Certain plants seemingly do well no matter how much or much little care we give them in our gardens. One great example of a plant that seems to do great year after year is the low-growing sedum. It doesn’t matter if the weather has been too hot or too cold or too rainy, because this yellow-flowering succulent grows and gets bigger each and every year. We have some really poor soil up here on the mountain ridge and this plant excels even without fertilizing it.
The weeds in the fields in early Spring are the same way. They seem to grow into huge colonies no matter what kind of weather they experienced. Sure, their fastest growth might be delayed or the blooming times might differ slightly from year to year, but in the main they’re strong growers.
Other plants, not so much. An example of finicky plants, which seem to do well only in periodic years, are members of the orchid family, Orchidaceae. To them, it seems that the conditions must be just right for them to grow really well and bloom beautifully.
For example, the colonies of moccasin flower or pink lady slippers that we enjoy each year had a paltry blooming season this year. We can’t blame it on the mild winter or lack of rain only because we can’t go back and test for that. But, in comparison to the average year we didn’t get to enjoy much of them.
We’re left wondering if the weather is to blame or if these plants just can’t manage blooming and growing really well every year. This year we saw 11 lady slippers with only 6 of them blooming in an area that more typically has a couple of dozen plants with about half of them flowering.
Another orchid that we have the pleasure of seeing on our rocky land is the whorled pogonia and they didn’t flower this year at all. Only 14 plants were counted in an area that has seen 4-5 times as many orchids in a good season.
I’m wondering whether other nature children see such a great difference in the presence of orchid plants from year to year. Has this been a poor orchid blooming year in your area?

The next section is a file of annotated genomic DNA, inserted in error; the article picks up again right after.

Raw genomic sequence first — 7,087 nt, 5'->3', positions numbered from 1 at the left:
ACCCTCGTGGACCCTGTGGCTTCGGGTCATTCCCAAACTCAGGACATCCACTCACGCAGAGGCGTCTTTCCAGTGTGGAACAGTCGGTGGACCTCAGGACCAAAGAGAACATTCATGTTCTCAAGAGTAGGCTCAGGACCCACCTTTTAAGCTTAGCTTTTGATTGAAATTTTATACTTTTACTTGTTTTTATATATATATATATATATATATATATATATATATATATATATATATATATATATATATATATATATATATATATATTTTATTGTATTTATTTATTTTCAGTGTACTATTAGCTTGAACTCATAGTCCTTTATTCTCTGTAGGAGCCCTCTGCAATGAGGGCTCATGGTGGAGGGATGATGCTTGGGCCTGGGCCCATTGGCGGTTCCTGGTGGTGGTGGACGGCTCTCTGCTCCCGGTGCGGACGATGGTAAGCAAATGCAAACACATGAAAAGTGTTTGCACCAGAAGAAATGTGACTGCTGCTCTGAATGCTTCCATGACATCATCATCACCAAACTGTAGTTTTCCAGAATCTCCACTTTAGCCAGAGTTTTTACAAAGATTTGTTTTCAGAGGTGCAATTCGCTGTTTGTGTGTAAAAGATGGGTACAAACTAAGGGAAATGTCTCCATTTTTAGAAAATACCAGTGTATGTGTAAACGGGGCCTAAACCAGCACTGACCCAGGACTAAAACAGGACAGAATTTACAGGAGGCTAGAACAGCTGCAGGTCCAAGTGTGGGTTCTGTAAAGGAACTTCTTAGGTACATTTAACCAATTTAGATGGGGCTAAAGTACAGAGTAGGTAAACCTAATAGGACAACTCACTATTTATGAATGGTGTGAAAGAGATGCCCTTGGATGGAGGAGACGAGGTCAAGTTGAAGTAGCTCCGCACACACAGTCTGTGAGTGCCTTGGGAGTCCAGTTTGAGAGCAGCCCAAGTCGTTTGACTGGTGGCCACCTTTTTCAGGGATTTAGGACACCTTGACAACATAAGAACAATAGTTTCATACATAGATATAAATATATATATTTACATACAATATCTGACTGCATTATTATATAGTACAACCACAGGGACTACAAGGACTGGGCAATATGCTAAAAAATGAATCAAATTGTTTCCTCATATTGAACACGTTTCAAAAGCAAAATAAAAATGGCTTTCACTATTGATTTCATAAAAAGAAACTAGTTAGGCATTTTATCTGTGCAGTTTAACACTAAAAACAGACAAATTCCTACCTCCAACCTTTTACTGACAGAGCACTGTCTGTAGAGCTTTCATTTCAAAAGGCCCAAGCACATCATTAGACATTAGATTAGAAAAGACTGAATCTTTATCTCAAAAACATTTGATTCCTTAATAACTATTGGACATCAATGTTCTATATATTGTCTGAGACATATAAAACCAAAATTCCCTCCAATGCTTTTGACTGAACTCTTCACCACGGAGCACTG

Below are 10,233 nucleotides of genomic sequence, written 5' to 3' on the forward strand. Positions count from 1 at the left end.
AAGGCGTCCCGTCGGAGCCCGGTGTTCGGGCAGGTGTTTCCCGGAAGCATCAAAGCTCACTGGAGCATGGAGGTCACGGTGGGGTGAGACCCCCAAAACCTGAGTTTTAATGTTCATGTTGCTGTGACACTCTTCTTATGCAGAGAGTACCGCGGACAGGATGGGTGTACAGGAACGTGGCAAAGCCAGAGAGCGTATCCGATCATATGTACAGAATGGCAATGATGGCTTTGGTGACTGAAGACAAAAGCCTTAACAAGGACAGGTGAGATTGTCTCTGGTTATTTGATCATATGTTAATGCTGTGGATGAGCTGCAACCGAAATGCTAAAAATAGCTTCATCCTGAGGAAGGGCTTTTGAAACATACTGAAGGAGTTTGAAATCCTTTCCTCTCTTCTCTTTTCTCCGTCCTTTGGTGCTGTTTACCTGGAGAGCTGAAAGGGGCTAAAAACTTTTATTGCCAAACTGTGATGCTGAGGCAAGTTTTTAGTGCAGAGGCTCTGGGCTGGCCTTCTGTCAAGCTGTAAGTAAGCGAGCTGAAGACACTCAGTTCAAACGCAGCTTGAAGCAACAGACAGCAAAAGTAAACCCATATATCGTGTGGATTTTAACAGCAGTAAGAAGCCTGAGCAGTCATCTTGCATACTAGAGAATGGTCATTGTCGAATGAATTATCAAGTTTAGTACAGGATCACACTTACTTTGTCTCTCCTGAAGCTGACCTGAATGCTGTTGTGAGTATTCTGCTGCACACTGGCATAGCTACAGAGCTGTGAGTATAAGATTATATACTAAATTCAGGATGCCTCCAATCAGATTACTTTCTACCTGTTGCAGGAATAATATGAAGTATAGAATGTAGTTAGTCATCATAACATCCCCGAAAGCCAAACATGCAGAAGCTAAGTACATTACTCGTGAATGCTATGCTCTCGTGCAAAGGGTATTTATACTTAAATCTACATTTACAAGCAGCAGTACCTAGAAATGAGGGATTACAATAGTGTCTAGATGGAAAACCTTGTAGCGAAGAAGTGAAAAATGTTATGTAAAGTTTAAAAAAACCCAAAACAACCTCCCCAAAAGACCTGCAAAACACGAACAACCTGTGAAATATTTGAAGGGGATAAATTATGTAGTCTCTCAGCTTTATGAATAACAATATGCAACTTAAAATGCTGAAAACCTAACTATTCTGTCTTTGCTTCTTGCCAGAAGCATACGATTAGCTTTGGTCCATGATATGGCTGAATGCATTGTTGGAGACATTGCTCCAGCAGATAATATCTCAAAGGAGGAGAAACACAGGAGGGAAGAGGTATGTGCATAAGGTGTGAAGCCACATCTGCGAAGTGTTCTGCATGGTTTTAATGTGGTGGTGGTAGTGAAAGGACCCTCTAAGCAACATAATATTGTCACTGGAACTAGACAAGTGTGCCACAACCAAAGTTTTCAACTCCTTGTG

Every year I comb through our wooded acres to see certain plants blooming and to find new discoveries. One of the plants I look for is called Whorled Pogonia, Isotria verticillata, a member of the Orchid family, Orchidaceae.
As far as I know the whorled pogonia in our small area on the mountain ridge has only bloomed once in seven years. They didn’t bloom in 2011, but they put on a show in 2010. When it does bloom, whorled pogonia flowers in May and June in moist acid woods and thickets in the eastern U.S..
Whorled pogonia flowers are an interesting oddity. The lipped flower, typical of orchids, is greenish-yellow with some streaks of purple or maroon.
The plants start coming up in May as little pinwheels. They continue to grow taller and get bigger for a few weeks until the leaves are two to four inches long. The individual plants remain standing for the summer, unless a big foot or critter knocks them over. In the autumn the foliage may turn to yellow before going back to the earth.
Whorled pogonia has five leaves, and sometimes six, in a single whorl.
Leaves are parallel-veined and widest near the tips. Terminal ends may have pointed or rounded tips.
Apparently there are no edible or medicinal properties of interest in whorled pogonia. However, it would make a delightful addition to a native woodland garden, provided that it’s planted in the shade.
2010 was the first year that we witnessed flowers on this member of the Orchid Family, Orchidaceae. From a florist’s point of view the strap-like blossom of Whorled Pogonia, Isotria verticillata, is nothing to write home about. Heck, it’s barely noticeable that it’s a flower, unless you know what to look for.
Whorled pogonia rises up from the ground with a single, hollow stem. The stems are light-colored grey and smooth.
At the top of the 6 – 12 inch stem is a whorl of five leaves, and sometimes six.
I’m assuming that the smaller plants in the photo above are later or smaller versions of the taller plants, instead of the rare Small Whorled Pogonia, Isotria medeoloides. Until I saw some of the Whorled Pogonia blooming this year I was uncertain which pogonia we had. The two Isotria species appear the same except for stature and the length of the sepals.
Leaves are pointed ovals that are widest near the tips.
Linear or parallel veins in the leaves help to identify the pogonia as a member of the Monocotyledon which include the grasses, grains, lilies and orchids.